You can check out other mouth-watering recipes from our honored culinary professionals at  Click here to see our internationally-featured chefs and their recipes from around the world!

Seared Whangamata Scallops, Pear & Vanilla Puree, Snow Pea Tendrils and Chorizo Oil

pears and scallops recipe

Serves 4

32 fresh Whangamata or sea scallops, cleaned

Pear and Vanilla Puree
2 Anjou pears, peeled, cored and diced into pieces of equal size
100 ml (3.5 ounces) dry white wine
1 vanilla bean, split and scraped
1 bay leaf
Pinch salt

Chorizo oil
1 teaspoon smoked paprika
50 g (1 3/4 ounces) chorizo sausage
150 ml (5 ounces) canola or vegetable oil
150 ml (5 ounces) olive oil
Fresh snow pea tendrils

To make the pear puree, place the ingredients in a non reactive saucepan and simmer over medium low heat until the pears are soft. Remove the vanilla bean pod and bay leaf, strain off the liquid and set aside. Puree the pears in a blender using the cooking liquid to make a smooth puree and achieve the proper consistency, slightly thinner than ketchup.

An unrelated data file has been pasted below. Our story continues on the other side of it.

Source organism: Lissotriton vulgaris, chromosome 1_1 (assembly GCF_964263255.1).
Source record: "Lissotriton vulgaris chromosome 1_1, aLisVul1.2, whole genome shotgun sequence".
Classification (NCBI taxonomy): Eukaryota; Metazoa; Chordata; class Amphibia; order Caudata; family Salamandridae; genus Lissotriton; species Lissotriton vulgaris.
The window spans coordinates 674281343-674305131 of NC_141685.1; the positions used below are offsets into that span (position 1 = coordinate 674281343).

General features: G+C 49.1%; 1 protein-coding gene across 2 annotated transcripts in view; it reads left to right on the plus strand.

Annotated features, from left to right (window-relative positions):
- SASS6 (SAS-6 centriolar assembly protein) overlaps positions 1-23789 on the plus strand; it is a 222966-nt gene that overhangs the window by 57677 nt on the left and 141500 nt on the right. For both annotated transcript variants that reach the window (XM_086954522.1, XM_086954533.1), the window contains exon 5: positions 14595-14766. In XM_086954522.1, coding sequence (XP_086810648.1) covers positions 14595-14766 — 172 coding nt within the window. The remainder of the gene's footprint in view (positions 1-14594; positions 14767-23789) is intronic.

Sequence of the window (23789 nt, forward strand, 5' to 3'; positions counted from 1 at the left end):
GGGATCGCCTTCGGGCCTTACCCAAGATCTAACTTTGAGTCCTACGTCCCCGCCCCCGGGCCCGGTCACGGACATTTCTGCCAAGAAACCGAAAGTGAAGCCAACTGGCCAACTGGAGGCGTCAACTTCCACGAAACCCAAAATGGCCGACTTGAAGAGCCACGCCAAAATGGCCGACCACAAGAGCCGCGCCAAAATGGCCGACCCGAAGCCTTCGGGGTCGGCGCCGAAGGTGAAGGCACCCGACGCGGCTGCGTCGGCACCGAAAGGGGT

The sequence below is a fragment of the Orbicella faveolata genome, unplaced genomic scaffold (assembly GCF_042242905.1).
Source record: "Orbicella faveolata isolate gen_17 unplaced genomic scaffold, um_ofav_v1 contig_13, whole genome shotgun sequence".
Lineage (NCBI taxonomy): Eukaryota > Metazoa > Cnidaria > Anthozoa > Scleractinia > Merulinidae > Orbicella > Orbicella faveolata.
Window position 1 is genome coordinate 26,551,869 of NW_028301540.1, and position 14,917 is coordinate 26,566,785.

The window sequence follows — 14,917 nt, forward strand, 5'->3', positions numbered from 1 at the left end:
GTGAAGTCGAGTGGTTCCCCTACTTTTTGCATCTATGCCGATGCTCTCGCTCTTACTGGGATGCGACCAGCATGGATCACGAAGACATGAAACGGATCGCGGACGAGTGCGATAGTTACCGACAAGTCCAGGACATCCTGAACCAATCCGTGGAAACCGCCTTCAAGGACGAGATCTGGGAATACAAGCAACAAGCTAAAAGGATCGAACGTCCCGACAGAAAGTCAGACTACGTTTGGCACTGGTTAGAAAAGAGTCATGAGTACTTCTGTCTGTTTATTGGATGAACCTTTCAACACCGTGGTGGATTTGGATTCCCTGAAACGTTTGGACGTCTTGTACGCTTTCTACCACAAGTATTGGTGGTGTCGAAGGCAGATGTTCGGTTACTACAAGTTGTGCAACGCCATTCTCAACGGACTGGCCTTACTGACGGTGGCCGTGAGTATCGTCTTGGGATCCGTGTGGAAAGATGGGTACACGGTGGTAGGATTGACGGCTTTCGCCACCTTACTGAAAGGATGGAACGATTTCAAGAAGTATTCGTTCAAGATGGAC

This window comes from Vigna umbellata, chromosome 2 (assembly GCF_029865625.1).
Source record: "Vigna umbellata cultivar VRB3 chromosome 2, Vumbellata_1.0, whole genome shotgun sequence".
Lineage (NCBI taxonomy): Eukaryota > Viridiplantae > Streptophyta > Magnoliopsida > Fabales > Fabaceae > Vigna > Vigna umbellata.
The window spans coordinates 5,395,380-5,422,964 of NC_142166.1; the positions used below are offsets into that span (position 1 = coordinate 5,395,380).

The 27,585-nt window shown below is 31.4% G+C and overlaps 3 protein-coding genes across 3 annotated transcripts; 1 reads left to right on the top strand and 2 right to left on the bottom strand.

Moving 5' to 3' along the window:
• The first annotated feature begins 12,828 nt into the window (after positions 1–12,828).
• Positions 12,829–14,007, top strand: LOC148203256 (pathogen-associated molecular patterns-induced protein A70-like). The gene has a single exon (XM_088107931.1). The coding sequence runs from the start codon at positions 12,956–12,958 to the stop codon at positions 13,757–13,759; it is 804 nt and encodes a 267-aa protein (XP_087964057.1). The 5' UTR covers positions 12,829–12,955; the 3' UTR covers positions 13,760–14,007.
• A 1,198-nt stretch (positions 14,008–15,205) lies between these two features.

To make the chorizo oil, place the ingredients in a small pan and heat gently. Remove pan from the heat before the oil reaches a simmer. Set aside and allow to infuse. Strain when cool.

To assemble the dish, lightly season the scallops and sear in a hot pan, about 1 minute per side. Place a cluster of pea tendrils in the center of a plate and a spoonful of pear puree on either side of it. Use the back of a spoon to smear it in an irregular line from rim to rim. Arrange 4 scallops on top of each smear of puree. Drizzle all over with chorizo oil.

Prosciutto-Wrapped Pears

In a recent effort to impress a group of acquaintances, I scoured the Internet for a simple, but dressy appetizer with USA Pears. Ever since they learned I work for the Pear Bureau, they’ve been asking me to bring pears to the next gathering. They said they were joking, but I told them I’d do it anyway. Enter this deceptively simple recipe: Prosciutto-Wrapped Pears. They look beautiful on a platter, but with only four ingredients, they’re so easy to make!

To start, I caramelized an onion over medium heat and then added some reduced balsamic vinegar. You could also drizzle balsamic reduction over the finished product, but mine wasn’t quite as syrupy as I would have liked.

I cored and sliced some Anjou pears, keeping the skin on for color. It’s helpful to slice them into planks, not angled slices—this keeps the toppings where you want them.

Next, I laid a piece of prosciutto down, put a pear slice on top, and piled a few pieces of caramelized onion on top of the pear. I wrapped the prosciutto around the pear and onion, and voila!

Thanks to The Food Addicts for the inspiration! Note: they baked theirs for extra crisp and sizzle; I, well, forgot that step entirely. But my friends gobbled them down anyway! Enjoy.